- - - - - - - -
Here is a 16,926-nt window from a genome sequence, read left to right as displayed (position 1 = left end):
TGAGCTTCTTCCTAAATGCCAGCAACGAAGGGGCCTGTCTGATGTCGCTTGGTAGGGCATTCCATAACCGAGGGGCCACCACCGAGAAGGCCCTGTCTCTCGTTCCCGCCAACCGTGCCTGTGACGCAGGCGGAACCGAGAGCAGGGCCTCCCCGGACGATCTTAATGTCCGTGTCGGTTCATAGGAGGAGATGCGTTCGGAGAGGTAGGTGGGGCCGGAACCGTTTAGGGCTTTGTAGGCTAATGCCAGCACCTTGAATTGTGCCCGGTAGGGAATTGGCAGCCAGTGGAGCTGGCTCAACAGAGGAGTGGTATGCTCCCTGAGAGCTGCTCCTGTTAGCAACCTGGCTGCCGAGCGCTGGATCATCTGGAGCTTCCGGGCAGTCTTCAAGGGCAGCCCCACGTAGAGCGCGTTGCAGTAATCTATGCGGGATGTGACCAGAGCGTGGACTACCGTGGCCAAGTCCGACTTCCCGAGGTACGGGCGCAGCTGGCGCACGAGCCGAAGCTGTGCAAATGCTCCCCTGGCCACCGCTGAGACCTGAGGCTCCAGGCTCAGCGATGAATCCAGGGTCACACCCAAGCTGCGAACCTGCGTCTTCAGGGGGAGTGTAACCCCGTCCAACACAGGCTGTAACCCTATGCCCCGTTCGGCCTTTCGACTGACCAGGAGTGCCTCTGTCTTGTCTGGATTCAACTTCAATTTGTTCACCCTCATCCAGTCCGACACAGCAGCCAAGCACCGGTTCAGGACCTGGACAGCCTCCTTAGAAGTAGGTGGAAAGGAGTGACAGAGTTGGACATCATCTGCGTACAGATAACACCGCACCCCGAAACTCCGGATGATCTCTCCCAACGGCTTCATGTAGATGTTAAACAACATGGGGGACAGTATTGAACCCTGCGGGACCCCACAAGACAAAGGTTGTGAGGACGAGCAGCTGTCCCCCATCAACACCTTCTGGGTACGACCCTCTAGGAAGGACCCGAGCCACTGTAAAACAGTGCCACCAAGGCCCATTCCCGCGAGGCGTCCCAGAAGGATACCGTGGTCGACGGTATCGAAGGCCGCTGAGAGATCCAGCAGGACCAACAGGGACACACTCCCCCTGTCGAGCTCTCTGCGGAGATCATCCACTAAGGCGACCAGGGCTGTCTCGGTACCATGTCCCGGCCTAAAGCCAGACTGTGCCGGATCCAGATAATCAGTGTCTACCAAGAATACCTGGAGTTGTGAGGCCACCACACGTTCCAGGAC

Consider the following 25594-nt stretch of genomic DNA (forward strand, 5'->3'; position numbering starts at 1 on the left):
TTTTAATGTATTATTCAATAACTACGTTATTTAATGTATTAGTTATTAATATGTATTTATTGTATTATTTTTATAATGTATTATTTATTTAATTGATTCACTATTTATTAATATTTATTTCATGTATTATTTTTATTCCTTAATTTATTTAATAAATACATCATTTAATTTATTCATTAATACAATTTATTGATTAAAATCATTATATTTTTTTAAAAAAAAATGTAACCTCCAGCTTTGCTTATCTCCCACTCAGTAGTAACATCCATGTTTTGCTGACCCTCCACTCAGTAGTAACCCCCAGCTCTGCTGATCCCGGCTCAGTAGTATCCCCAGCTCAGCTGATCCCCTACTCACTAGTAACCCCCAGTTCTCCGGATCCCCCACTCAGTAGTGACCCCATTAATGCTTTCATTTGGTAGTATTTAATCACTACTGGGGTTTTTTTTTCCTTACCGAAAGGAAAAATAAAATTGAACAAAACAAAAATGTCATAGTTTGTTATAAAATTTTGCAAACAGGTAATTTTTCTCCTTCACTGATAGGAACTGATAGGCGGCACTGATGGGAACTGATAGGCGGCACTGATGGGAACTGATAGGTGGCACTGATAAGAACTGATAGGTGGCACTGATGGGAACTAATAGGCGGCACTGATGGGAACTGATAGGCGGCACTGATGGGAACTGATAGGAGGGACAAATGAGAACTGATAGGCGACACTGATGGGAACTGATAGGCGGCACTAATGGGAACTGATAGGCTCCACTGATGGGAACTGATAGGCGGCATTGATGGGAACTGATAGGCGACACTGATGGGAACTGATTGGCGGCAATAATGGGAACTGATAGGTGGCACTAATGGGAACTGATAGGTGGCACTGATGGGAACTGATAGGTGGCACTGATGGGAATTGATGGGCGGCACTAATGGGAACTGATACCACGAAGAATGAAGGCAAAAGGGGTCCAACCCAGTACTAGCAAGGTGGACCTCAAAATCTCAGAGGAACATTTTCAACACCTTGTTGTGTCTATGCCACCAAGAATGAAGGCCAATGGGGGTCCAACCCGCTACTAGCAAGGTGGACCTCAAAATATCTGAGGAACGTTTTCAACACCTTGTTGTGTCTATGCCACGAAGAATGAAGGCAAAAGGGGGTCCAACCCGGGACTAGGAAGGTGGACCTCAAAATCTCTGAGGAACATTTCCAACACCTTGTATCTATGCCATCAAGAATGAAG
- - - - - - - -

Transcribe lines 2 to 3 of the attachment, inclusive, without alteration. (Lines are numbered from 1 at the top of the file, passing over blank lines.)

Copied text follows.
TGAGCTTCTTCCTAAATGCCAGCAACGAAGGGGCCTGTCTGATGTCGCTTGGTAGGGCATTCCATAACCGAGGGGCCACCACCGAGAAGGCCCTGTCTCTCGTTCCCGCCAACCGTGCCTGTGACGCAGGCGGAACCGAGAGCAGGGCCTCCCCGGACGATCTTAATGTCCGTGTCGGTTCATAGGAGGAGATGCGTTCGGAGAGGTAGGTGGGGCCGGAACCGTTTAGGGCTTTGTAGGCTAATGCCAGCACCTTGAATTGTGCCCGGTAGGGAATTGGCAGCCAGTGGAGCTGGCTCAACAGAGGAGTGGTATGCTCCCTGAGAGCTGCTCCTGTTAGCAACCTGGCTGCCGAGCGCTGGATCATCTGGAGCTTCCGGGCAGTCTTCAAGGGCAGCCCCACGTAGAGCGCGTTGCAGTAATCTATGCGGGATGTGACCAGAGCGTGGACTACCGTGGCCAAGTCCGACTTCCCGAGGTACGGGCGCAGCTGGCGCACGAGCCGAAGCTGTGCAAATGCTCCCCTGGCCACCGCTGAGACCTGAGGCTCCAGGCTCAGCGATGAATCCAGGGTCACACCCAAGCTGCGAACCTGCGTCTTCAGGGGGAGTGTAACCCCGTCCAACACAGGCTGTAACCCTATGCCCCGTTCGGCCTTTCGACTGACCAGGAGTGCCTCTGTCTTGTCTGGATTCAACTTCAATTTGTTCACCCTCATCCAGTCCGACACAGCAGCCAAGCACCGGTTCAGGACCTGGACAGCCTCCTTAGAAGTAGGTGGAAAGGAGTGACAGAGTTGGACATCATCTGCGTACAGATAACACCGCACCCCGAAACTCCGGATGATCTCTCCCAACGGCTTCATGTAGATGTTAAACAACATGGGGGACAGTATTGAACCCTGCGGGACCCCACAAGACAAAGGTTGTGAGGACGAGCAGCTGTCCCCCATCAACACCTTCTGGGTACGACCCTCTAGGAAGGACCCGAGCCACTGTAAAACAGTGCCACCAAGGCCCATTCCCGCGAGGCGTCCCAGAAGGATACCGTGGTCGACGGTATCGAAGGCCGCTGAGAGATCCAGCAGGACCAACAGGGACACACTCCCCCTGTCGAGCTCTCTGCGGAGATCATCCACTAAGGCGACCAGGGCTGTCTCGGTACCATGTCCCGGCCTAAAGCCAGACTGTGCCGGATCCAGATAATCAGTGTCTACCAAGAATACCTGGAGTTGTGAGGCCACCACACGTTCCAGGAC

Consider the following 25594-nt stretch of genomic DNA (forward strand, 5'->3'; position numbering starts at 1 on the left):